The Audit Commission Housing Inspectorate gave the service no stars because it fails to have a customer focus, access to all aspects are limited, and information about the level of service customers can expect is lacking. Poor working practices and inadequate IT systems reduce the service's ability to provide a good quality, value for money service.
Roy Irwin, chief inspector of housing, said: 'The council has now begun work on a new improvement plan which recognises the weaknesses of the current service and is realistic in its short and medium term goals. If all the actions in the improvement plan are achieved this will deliver significant improvements to customers. However, the plan still needs to gain the approval and support of councillors, staff, tenants and all partners and stakeholders. In addition, we found the service to be very poor and so the level of change required to move the service to a 'fair' rating is substantial.'
Inspectors found many weaknesses in the service, including:
- The gas servicing policy does not comply with legal requirements and over ten percent of properties are overdue for their annual gas safety check.
- There are no agreed relet standards for empty homes and the cleanliness of properties is poor. This creates a negative impression to potential tenants in areas where council homes are in low demand.
- The performance of the service is not monitored, and there are no agreed standards on what level of service should be provided to customers. The council has been committed to retaining the service in-house, irrespective of whether or not this provides value for money.
- Tenant participation is at a developing stage and there is a tendency to consult with rather than to involve tenants in developing policies, standards and service priorities
Inspectors did find some positive aspects of the service, including:
- A 'Tenants Guide to Housing Repairs' has been drafted which clearly explains who is responsible for repairs and repair priority times. There is a good section on recycling and useful addresses.
- A survey found that 93 per cent of tenants are generally happy with how polite and courteous repair operatives are, and mess and disturbance was kept to a minimum in 83 percent of cases. Overall, two thirds of tenants are satisfied with the quality of the repair work, but 17 per cent are dissatisfied and a further 17 per cent very dissatisfied.
- The adaptations service has a number of positive features, particularly the speed at which high priority adaptations are completed. However, the council has not opened this service up to competition to ensure value for money is obtained.
To help the service improve, inspectors made a number of recommendations, including:
- Develop an action plan to make a speedy and significant reduction in the level of emergency and urgent repairs.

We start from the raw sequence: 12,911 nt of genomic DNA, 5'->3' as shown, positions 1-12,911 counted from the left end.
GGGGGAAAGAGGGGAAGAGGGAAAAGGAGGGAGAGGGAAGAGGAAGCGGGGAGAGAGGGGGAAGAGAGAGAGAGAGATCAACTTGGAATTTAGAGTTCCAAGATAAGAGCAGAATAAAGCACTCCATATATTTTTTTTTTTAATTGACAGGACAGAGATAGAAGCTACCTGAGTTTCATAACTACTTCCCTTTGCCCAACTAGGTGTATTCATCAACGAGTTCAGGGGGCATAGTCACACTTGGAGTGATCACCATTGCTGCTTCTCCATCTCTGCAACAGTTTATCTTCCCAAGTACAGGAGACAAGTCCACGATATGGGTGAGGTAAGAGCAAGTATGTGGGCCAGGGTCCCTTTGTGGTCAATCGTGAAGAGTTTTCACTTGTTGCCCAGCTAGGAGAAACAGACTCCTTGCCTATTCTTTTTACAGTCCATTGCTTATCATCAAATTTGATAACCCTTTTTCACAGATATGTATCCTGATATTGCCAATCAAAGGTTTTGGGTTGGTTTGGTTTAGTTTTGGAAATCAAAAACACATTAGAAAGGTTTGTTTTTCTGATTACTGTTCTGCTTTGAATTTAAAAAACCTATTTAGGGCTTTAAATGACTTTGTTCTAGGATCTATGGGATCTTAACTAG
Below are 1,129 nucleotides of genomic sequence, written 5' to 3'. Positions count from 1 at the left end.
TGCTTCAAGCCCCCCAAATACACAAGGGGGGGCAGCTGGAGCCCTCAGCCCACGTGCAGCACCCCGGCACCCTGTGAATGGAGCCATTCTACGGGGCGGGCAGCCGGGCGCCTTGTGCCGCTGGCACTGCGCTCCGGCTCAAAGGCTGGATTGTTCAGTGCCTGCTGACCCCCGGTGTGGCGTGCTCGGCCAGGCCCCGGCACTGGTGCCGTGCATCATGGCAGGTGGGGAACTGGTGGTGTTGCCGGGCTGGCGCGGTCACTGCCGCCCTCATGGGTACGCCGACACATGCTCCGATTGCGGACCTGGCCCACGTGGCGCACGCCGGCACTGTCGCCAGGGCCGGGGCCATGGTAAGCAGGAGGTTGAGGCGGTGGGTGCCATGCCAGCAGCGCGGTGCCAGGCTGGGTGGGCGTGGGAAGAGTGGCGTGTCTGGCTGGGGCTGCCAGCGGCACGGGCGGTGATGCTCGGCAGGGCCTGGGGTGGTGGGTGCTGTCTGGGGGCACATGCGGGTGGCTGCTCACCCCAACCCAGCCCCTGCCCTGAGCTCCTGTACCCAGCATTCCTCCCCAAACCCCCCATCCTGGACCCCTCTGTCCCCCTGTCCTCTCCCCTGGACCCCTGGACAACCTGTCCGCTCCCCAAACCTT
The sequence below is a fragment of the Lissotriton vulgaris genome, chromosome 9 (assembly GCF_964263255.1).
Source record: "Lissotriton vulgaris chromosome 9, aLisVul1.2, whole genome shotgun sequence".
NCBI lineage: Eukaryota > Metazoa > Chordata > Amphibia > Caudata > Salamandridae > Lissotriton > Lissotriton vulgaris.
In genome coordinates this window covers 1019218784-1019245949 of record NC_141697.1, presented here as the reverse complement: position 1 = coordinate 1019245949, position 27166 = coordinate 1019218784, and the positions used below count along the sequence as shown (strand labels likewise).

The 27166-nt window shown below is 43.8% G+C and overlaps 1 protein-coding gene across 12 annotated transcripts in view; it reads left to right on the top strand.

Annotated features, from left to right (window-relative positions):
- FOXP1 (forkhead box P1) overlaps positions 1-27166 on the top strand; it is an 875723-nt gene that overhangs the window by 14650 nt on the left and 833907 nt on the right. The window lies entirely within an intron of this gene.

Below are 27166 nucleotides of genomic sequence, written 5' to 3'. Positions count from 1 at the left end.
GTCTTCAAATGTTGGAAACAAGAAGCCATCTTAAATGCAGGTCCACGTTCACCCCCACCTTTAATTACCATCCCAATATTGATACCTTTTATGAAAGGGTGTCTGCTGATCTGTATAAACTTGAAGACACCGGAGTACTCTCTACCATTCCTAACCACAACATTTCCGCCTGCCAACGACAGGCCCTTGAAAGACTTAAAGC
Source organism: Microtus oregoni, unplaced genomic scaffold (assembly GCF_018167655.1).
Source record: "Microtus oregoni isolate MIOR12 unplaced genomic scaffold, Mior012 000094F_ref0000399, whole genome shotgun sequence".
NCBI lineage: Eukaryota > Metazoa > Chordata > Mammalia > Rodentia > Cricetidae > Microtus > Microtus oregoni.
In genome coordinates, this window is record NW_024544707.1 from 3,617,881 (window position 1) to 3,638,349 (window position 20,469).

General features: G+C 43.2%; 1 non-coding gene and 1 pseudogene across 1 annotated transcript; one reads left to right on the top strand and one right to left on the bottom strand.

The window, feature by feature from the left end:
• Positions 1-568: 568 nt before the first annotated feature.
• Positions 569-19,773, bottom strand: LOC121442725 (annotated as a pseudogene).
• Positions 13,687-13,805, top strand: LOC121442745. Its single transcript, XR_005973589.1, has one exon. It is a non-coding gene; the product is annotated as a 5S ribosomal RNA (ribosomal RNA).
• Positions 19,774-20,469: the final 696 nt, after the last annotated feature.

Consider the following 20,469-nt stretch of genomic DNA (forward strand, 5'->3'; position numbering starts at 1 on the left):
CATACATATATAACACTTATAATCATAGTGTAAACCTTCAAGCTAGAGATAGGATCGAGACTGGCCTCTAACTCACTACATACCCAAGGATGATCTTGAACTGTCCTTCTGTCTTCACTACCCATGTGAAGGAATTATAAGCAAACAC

- Set up a system to monitor how well the repairs service is delivered in terms of quality and cost.
- Ensure compliance with all gas servicing regulations for the safety of tenants and address the illegal practices identified during the inspection. (The council has already started to address this issue.)
- Take steps to ensure tenants have a real say in developing policies, standards and service priorities. This should include the development of a written policy setting out repair and cleanliness standards for empty homes offered for rent.
The council's housing department manages 10,400 homes - about 28 per cent of all the housing stock in the borough. The housing maintenance service is responsible for responsive and out-of-hours repairs; gas servicing; adaptations; and work on empty properties. There is an expected rent income of£21.6m for 2001/2002, and the average weekly management cost per home is£7.32. The total capital investment budget for council housing is£7.3m for 2001/2002. An estimated£67.5m is required for repairs and improvements to the stock.
A statement from the local authority follows.
'We are disappointed with the best value housing inspectors' findings of our responsive maintenance service as being poor.
We have over the last few years concentrated our efforts in improving our properties through our capital programme with schemes such as new uPVC windows and tenant led improvements with new kitchens and bathrooms.
Although we feel our properties are in a relatively good condition it is clear that our responsive maintenance service is not providing the standard of service that is expected.
We have worked closely with the best value housing inspectors throughout this inspection and we have accepted their findings. However, we have responded positively to the report findings and this has been acknowledged by the best value inspectors.
We have reviewed and updated our Service Improvement Plan to provide a more comprehensive and robust set of actions in which we can take the service forward, to make steady progress and ensure we are continually improving over the five years of the plan.
Cabinet approved the Service Improvement Plan on 25th April 2002. The plan takes account of the inspectors' comments, best practice, how we can involve customers more and the necessary resources to deliver the improvements.
A service improvement team has been established to ensure the effective monitoring, performance and delivery of the plan. The team will also be responsible for reporting progress to customers, members, the housing inspection service and staff so that all stakeholders are fully aware of the progress of the plan on a regular basis.
Weare confident the Service Improvement Plan will be delivered, will ensure continuous improvement in the service and upon next inspection will positively move up in the ratings.'